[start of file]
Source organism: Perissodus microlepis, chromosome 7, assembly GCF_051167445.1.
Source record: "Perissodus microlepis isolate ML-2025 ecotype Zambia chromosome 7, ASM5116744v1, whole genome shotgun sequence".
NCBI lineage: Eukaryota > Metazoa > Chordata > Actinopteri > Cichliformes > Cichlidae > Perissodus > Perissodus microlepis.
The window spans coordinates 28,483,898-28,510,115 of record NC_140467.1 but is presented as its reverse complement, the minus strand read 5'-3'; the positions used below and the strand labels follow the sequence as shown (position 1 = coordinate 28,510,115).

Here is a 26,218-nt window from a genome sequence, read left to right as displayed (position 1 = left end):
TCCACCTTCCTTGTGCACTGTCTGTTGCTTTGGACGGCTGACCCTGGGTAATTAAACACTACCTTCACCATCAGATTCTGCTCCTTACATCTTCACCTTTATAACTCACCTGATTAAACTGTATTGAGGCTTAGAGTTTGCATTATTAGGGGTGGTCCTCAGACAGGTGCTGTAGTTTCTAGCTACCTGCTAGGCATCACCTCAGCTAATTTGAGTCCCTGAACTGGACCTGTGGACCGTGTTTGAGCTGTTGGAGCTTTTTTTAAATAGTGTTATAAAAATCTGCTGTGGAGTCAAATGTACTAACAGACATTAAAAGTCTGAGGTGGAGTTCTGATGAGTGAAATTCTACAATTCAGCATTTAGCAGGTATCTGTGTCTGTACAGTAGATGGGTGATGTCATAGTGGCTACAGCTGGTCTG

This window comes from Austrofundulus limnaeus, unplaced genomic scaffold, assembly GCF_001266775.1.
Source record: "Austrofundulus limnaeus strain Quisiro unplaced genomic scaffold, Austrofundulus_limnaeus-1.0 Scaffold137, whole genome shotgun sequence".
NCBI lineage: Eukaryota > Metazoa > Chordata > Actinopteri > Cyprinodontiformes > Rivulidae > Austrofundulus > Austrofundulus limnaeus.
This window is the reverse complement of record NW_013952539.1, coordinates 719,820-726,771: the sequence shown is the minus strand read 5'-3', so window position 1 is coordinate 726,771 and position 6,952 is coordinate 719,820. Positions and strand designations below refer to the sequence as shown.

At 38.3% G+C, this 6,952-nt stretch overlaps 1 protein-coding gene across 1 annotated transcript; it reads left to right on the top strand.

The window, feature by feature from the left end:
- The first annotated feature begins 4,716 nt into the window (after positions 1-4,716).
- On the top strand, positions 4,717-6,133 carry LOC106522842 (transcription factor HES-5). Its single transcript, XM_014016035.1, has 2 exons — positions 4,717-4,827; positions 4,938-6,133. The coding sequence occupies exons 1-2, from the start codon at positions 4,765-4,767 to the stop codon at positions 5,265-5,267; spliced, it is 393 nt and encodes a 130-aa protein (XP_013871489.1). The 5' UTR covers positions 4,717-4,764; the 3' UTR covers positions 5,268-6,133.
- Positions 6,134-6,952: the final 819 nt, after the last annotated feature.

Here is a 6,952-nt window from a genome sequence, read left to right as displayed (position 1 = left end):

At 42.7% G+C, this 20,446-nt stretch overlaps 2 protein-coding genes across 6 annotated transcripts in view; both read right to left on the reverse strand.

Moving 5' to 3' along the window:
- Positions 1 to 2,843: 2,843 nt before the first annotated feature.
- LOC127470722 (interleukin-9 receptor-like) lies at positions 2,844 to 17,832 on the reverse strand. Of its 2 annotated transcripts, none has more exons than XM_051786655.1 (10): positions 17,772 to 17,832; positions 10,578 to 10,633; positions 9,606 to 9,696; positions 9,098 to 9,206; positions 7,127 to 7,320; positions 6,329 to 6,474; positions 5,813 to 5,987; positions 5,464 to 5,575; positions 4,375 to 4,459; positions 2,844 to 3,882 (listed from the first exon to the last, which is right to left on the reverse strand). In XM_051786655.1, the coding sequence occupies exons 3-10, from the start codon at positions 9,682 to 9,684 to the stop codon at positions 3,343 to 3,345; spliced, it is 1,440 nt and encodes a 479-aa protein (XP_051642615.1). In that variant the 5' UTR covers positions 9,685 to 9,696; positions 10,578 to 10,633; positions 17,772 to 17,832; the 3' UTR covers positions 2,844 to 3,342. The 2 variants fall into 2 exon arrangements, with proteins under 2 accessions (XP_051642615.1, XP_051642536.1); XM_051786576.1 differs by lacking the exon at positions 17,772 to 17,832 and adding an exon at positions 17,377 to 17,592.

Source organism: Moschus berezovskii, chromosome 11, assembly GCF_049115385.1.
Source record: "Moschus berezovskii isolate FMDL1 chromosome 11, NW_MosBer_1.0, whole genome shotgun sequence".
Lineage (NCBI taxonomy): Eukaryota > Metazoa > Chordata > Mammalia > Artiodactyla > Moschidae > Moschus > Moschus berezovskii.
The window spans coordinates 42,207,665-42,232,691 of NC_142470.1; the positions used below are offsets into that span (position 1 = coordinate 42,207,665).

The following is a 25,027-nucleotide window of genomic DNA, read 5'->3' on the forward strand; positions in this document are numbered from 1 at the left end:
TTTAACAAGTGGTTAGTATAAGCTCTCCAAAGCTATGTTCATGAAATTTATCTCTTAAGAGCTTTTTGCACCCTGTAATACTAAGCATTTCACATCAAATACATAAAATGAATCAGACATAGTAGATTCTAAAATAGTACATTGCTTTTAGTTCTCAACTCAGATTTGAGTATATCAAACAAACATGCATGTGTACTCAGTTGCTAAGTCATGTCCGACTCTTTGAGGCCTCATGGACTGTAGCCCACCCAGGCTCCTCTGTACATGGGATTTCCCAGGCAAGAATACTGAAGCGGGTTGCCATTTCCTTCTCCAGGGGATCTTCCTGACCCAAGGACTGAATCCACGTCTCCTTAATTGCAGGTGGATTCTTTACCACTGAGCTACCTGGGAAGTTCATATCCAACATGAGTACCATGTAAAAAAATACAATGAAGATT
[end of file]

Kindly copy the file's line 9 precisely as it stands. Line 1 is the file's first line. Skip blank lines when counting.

NCBI lineage: Eukaryota > Metazoa > Chordata > Actinopteri > Cyprinodontiformes > Rivulidae > Austrofundulus > Austrofundulus limnaeus.